That pretty much hits the nail on the head, there.
On Thu, Jun 11, 2009 at 4:45 PM, Shane Zatezalo <shane@...> wrote:
> On Jun 11, 2009, at 8:49 AM, Alexandre Leroux wrote:
> > [...]
> > Slashcode is dead, long live Slashcode?
> I too agree, and disagree.
> The community seems to be slowly drifting away. Things like not
> accepting patches, vagaries about where things are heading, no
> official releases, no automated migratory path from 2.2.6 to the
> latest, moving from CVS at SF to git at github and then seemingly
> stopping commits to it, all are rough on an open source project. (to
> be fair, it's been many months since I did a git pull to look, but
> there seemed to be quite a draught from the faucet for quite some time).
> That said, it's open source. We all have the source. Want a feature?
> Code it up. Can't code? Learn or pay someone to do it.
> Just because a company open sources it's wares, doesn't mandate that
> it prop the community, drive it nor fund it. They've done the vast
> majority of the work just by agreeing to put it out there for all to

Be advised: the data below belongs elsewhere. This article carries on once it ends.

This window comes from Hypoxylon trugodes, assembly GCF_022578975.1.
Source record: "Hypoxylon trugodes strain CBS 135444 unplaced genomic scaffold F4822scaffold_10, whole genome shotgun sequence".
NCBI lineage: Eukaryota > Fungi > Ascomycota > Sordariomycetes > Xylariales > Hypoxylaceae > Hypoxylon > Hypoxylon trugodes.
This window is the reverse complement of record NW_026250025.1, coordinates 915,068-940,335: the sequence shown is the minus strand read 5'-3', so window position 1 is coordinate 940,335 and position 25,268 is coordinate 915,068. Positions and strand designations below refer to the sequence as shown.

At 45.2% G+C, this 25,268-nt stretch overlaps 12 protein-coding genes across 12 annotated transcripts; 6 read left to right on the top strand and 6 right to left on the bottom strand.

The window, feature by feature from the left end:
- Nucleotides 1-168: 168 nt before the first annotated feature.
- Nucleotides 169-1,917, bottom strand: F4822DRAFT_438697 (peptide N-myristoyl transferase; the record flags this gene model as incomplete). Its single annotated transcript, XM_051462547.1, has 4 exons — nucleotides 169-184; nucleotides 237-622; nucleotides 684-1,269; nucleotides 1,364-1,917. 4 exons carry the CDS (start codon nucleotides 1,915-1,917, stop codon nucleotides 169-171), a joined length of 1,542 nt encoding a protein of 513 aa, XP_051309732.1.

> use, for free, ridicule, bitch about. And most of the time when this
> happens, employees end up devoting a chunk of their personal time to
> help out the project or stick around on IRC or help handhold those w/
> lesser skills. Sometimes a ridiculous amount of personal time, emails,
> IM's and IRC chats, considering it's their *own* time.
> Also, someone pointed out one of the best things about Slashcode
> (IMHO) - the stability of it. Over the past few years there have been
> an absolute minimal number of security holes. For the most part, it's
> stable like a rock. You can get it running, and then you don't spend
> your time having to maintain it daily, you and your staff just use it.
> So I guess I've seen it both ways.
> I suppose someone could step up and fork it, put up a project and
> system for it, patch it, mod it, take requests, take submissions
> (review, tweak, test, patch), take all the existing feature requests
> on SF and implement them. Would that drive the community back to what
> it once was years ago?
> Who's got a hand waving in the air volunteering to do all that for
> I don't know of any other way to "help" the community, other then to
> devote time to it. Which at the moment, and for the foreseeable
> future, I do not have.
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